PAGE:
Cannabis Effects on Mental Health and Substance Abuse

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A research team of Canadian and American scientists recently published an illuminating new study on cannabis effects on mental health. The study was led by Zach Walsh, an associate professor of psychology at the University of British Columbia and the paper was published in the journal Clinical Psychology Review. The results contradicted what many have been told about marijuana for many decades. As it turns out according to this study, marijuana is beneficial for people dealing with certain depression, anxiety and PTSD but is not good for people with certain disorders, such as bipolar disorder and psychosis.

Marijuana: The Exit Drug

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Rather than a gateway drug, cannabis may actually combat addiction.

The team did a systematic review of 60 studies, analyzing the medical and non-medical cannabis effects in a large variety of circumstances. The researchers not only found it to be good for mental illness but also good in helping people get off opioids and alcohol. This drastically changes the reputation of the plant, from being a gateway drug, to essentially being an “exit” drug. “Research suggests that people may be using cannabis as an exit drug to reduce the use of substances that are potentially more harmful, such as opioid pain medication,” Walsh explains. It was successful as a non-addictive replacement substance to help addicts detox and recover.

Using Cannabis Effects to Treat Mental Health

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Cannabis may be used to treat depression among other mental health disorders.

Cannabis effects may influence cognitive functions while a person is intoxicated or in people who are acute users. Short term memory may also be affected. But all studies indicate that marijuana consumption does not increase the risk of harm to the self or anyone else. Much more research is needed in order to understand the best ways for physicians to use marijuana to help patients with mental health issues and substance abuse. Currently opioid abuse is at an all-time high, with tens of thousands dying each year from opioid overdoses. The potential for a solution to the epidemic is greatly welcomed. Walsh said, “We are really excited about the potential substitution effect. If people use cannabis as a replacement for opioid medications, or to get off of opioids or cut back, we could see some pretty dramatic public health benefits. The level of opioid overdoses is so high right now.”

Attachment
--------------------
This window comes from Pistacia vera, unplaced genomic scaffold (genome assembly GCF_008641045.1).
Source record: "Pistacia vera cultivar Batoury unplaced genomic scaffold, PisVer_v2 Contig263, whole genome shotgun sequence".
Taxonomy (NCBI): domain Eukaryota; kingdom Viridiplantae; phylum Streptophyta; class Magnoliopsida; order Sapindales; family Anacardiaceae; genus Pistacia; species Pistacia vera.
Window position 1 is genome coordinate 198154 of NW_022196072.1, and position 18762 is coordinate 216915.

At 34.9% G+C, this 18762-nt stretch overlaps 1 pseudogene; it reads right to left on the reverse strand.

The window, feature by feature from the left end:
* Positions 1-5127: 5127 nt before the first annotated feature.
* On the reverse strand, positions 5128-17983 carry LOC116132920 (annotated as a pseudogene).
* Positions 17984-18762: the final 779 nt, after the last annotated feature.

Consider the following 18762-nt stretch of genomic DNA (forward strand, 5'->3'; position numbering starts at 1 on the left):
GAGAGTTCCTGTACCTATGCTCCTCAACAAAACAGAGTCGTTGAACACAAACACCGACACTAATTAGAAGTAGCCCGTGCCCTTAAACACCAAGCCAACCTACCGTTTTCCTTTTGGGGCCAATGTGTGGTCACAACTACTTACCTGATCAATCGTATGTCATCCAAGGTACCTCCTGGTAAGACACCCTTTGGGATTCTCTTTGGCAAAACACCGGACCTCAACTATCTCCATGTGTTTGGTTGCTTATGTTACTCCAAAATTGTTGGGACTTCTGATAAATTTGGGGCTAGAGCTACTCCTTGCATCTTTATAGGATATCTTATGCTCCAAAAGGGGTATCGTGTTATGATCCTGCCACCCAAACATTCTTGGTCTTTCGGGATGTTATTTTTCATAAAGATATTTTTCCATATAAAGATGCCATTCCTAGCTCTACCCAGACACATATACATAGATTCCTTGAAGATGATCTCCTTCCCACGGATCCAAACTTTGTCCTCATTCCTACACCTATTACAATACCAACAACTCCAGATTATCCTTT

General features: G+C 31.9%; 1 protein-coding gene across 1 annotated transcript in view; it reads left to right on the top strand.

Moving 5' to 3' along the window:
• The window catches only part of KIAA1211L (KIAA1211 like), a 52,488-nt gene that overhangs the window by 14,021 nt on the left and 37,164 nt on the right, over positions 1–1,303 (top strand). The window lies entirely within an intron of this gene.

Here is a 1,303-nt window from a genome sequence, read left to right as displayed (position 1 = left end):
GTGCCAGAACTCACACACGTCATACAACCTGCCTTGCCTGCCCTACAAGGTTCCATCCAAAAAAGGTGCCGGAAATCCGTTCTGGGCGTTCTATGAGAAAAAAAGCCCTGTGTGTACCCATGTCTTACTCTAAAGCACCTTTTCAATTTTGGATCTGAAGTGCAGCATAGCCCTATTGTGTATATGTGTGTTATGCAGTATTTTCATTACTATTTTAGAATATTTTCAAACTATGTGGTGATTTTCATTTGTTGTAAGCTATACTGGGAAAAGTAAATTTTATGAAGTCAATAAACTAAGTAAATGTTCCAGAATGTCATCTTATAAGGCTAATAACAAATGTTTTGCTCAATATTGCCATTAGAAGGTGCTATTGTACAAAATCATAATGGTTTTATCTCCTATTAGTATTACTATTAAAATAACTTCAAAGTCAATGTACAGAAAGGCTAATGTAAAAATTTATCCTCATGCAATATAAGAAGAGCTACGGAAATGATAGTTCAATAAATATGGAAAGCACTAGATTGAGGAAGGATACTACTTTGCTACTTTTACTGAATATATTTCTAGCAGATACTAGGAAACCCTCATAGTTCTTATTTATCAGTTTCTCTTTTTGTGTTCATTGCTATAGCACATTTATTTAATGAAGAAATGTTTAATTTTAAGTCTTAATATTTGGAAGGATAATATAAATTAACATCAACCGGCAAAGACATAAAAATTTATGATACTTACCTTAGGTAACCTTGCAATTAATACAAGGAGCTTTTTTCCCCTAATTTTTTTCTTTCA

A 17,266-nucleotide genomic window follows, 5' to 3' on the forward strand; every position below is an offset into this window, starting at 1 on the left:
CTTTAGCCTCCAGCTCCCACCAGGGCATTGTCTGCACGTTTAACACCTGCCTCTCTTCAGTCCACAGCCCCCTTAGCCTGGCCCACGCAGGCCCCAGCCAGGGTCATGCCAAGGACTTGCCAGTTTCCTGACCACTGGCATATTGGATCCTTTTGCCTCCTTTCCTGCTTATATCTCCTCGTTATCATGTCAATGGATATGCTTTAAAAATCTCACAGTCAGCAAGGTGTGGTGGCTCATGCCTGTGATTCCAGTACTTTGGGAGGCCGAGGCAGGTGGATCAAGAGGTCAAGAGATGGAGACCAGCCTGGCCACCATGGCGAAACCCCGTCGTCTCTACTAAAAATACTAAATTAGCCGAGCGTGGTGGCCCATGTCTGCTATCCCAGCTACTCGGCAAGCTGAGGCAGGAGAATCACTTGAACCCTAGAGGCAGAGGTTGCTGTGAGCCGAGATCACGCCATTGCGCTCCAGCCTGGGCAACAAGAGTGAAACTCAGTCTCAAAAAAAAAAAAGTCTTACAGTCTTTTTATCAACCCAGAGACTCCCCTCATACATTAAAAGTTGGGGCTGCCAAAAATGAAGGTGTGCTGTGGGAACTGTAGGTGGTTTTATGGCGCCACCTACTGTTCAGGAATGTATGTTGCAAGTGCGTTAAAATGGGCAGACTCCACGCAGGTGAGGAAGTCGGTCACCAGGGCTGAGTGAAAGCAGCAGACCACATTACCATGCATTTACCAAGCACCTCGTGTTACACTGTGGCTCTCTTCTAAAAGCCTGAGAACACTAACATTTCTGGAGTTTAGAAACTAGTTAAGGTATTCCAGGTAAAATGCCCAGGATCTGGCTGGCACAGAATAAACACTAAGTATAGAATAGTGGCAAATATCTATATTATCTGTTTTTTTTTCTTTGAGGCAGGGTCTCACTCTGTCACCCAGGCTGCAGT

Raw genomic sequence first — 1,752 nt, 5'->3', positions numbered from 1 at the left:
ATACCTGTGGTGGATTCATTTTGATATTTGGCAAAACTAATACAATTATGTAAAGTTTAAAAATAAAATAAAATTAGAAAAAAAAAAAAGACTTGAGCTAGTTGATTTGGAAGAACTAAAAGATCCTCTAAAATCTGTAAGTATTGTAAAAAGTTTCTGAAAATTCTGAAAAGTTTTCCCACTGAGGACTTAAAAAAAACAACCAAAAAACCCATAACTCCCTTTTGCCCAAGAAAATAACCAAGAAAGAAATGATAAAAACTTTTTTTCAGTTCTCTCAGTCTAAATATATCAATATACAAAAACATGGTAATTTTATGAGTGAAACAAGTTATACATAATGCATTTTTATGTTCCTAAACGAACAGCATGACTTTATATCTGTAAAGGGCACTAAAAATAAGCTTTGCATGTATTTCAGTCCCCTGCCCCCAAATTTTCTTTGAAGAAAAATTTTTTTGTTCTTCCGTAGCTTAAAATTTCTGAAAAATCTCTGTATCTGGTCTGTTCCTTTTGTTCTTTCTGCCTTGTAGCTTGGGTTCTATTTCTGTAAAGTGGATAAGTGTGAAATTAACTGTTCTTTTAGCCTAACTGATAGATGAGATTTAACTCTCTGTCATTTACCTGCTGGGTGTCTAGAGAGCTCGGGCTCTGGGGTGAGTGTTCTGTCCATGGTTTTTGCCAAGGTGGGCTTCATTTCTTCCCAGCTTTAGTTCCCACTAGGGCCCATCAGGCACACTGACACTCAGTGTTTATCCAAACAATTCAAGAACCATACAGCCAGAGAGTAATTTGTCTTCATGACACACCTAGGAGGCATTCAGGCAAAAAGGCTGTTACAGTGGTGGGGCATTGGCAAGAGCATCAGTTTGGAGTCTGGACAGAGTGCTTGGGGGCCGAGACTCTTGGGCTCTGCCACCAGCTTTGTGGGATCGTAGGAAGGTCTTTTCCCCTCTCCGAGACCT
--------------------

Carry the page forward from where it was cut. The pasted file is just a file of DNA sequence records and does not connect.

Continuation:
Places such as Colorado, where recreational marijuana is legal have already begun to report a decrease in opioid related deaths. Opioid use is down as a whole, illustrating the benefits of marijuana to help addicts recover.

Spreading Understanding to the Medical Community

Legalization may be as close as next year for Canada while the U.S. continues to legalize both recreational and medical marijuana across the country. 8 states plus D.C. have legalized recreational marijuana and 28 states have legalized medical marijuana. This study was aimed to help mental health care professionals get an understanding of the plant and it’s affects in order to best understand how to move forward with both policy and medical treatment.

Walsh’s study was also conducted alongside UBC’s Michelle Thiessen, Kim Crosby and Chris Carroll, Raul Gonzalez from Florida State University, and Marcel Bonn-Miller from the National Centre for PTSD and Center for Innovation and Implementation in California.

 

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